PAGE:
Following a recent news release summary from the United States Department of Justice, during a federal court hearing, one citizen from the US pled guilty to a crime relating to the crypto space and specifically, Bitcoin.
The person in question is a man from San Diego called Jacob Burrell Campos who has confessed to operating an unlicensed money transmitting firm. The firm focused on the purchase and sale of crypto assets including Bitcoin. Campos allegedly sold thousands of dollars worth of Bitcoin to over a thousand customers across the nation in just over a year. The Department of Justice found that he ran the unlicensed business from 2015 to 2016.
Selling Bitcoin isn’t exactly illegal but that scale of the ‘business’ most likely put the regulators in a loop which resulted in digital currencies fanatics unfortunate charging in federal courts.
According to the release, Campos is only 21 years old and when he pled guilty he also admitted to operating a Bitcoin exchange with the US Department of Treasury Financial Crimes Enforcement Network’s approval which is shunned in the crypto scene in the country. In addition, established platforms such as Coinbase and Gemini have allegedly failed to integrate proper anti-money laundering procedures, implying that he might have knowingly supplied BTC to felons.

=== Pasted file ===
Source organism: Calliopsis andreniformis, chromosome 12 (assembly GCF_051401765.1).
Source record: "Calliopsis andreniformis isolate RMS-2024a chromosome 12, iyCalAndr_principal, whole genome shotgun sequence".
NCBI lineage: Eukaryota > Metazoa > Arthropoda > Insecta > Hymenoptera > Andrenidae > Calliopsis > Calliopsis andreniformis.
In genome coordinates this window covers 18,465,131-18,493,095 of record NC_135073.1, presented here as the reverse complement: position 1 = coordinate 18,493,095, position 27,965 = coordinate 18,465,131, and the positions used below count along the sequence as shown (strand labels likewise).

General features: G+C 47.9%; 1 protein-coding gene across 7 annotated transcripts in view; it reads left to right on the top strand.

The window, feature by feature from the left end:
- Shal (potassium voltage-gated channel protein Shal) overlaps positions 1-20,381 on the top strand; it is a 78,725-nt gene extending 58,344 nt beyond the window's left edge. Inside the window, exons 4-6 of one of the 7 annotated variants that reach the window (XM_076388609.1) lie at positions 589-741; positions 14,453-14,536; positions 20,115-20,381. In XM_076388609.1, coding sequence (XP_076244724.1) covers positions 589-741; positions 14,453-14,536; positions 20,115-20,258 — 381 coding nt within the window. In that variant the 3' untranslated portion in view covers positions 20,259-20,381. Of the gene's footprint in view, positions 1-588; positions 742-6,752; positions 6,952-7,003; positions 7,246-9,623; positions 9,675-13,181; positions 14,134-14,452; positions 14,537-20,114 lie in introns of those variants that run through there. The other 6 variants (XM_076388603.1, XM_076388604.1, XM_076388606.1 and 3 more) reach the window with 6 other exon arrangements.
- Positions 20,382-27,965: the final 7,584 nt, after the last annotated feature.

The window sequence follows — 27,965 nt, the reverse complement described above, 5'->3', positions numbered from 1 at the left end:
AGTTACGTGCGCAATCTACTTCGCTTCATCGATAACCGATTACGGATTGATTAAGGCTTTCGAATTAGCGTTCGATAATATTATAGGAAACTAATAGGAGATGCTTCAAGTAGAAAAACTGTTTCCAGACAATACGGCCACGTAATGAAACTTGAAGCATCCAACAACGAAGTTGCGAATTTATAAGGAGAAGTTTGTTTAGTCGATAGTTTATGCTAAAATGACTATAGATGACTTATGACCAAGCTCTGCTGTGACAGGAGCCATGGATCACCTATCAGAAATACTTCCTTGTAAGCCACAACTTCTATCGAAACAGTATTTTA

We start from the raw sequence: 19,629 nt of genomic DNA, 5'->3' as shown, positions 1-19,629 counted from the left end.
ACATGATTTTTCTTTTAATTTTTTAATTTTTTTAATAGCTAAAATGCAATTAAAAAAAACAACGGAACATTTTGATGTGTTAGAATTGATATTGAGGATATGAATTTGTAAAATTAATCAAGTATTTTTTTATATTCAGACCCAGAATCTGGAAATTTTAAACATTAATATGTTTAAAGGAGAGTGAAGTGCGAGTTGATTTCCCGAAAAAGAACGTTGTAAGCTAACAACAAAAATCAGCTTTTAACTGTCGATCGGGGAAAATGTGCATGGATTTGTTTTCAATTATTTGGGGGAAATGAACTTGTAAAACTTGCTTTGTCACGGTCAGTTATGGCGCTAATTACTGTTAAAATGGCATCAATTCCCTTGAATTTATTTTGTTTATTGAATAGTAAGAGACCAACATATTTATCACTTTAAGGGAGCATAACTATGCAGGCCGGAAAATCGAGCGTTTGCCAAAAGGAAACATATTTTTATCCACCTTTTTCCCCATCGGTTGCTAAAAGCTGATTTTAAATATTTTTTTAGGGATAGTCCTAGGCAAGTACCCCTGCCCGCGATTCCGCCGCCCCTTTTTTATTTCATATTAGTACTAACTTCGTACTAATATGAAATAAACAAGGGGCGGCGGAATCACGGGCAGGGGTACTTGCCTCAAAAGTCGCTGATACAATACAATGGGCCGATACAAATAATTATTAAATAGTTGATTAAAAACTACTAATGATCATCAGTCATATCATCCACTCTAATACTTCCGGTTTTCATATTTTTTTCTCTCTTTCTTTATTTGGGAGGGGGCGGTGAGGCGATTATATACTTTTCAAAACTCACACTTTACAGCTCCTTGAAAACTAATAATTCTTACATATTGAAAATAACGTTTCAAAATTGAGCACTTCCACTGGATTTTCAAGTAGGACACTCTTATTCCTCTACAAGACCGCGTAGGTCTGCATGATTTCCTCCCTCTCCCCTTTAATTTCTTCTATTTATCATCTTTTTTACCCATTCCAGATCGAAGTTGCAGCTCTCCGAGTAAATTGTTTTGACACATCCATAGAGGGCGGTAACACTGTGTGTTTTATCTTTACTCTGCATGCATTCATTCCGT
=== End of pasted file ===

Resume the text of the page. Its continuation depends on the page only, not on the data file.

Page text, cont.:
Campos also mentioned that he didn’t perform due diligence on the source of his customers’ funds, again opening the floor for consumers to use Campos’ service for illegal acts.
What did his exchange include?
Campos used localbitcoins.com to advertise his Bitcoin offering, a prominent peer-to-peer BTC trading site, corresponding with his clients through email, text and through encryption enabled messaging platforms such as Telegram.
As said by Ethereum World News:
“Campos reportedly negotiated for a 5% commision on all BTC sales, accepting fiat in-person, through ATMs, and through MoneyGram, netting himself a hefty profit as the trades racked up.”
The now criminal went onto confess that the initially purchased his Bitcoin stock through a regulated exchange in the United States, however, he noted that his account was flagged and soon after shut down when he logged several suspicious transactions. After the closure of his account, Campos went to an exchange based in Hong Kong which he reportedly purchased upwards of $3.3 million in Bitcoin over 25 months in hundreds of different transactions.
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